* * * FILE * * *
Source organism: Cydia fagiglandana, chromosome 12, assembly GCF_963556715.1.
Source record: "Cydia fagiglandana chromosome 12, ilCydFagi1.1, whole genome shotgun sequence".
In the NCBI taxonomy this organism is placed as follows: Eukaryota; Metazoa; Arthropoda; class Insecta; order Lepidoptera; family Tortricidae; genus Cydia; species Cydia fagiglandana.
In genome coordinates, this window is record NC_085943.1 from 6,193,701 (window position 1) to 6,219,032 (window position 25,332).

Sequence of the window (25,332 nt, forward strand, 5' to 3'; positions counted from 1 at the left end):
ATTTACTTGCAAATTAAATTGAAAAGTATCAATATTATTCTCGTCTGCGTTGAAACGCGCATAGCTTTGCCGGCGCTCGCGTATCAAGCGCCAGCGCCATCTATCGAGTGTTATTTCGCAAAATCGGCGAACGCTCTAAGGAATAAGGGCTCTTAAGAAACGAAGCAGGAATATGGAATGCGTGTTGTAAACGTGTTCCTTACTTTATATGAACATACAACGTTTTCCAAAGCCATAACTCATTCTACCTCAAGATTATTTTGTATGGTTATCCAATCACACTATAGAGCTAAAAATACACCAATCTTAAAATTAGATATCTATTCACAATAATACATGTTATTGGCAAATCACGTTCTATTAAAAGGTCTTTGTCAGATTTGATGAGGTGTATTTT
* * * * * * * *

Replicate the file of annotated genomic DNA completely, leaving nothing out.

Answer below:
Source organism: Cydia fagiglandana, chromosome 12, assembly GCF_963556715.1.
Source record: "Cydia fagiglandana chromosome 12, ilCydFagi1.1, whole genome shotgun sequence".
In the NCBI taxonomy this organism is placed as follows: Eukaryota; Metazoa; Arthropoda; class Insecta; order Lepidoptera; family Tortricidae; genus Cydia; species Cydia fagiglandana.
In genome coordinates, this window is record NC_085943.1 from 6,193,701 (window position 1) to 6,219,032 (window position 25,332).

Sequence of the window (25,332 nt, forward strand, 5' to 3'; positions counted from 1 at the left end):
ATTTACTTGCAAATTAAATTGAAAAGTATCAATATTATTCTCGTCTGCGTTGAAACGCGCATAGCTTTGCCGGCGCTCGCGTATCAAGCGCCAGCGCCATCTATCGAGTGTTATTTCGCAAAATCGGCGAACGCTCTAAGGAATAAGGGCTCTTAAGAAACGAAGCAGGAATATGGAATGCGTGTTGTAAACGTGTTCCTTACTTTATATGAACATACAACGTTTTCCAAAGCCATAACTCATTCTACCTCAAGATTATTTTGTATGGTTATCCAATCACACTATAGAGCTAAAAATACACCAATCTTAAAATTAGATATCTATTCACAATAATACATGTTATTGGCAAATCACGTTCTATTAAAAGGTCTTTGTCAGATTTGATGAGGTGTATTTT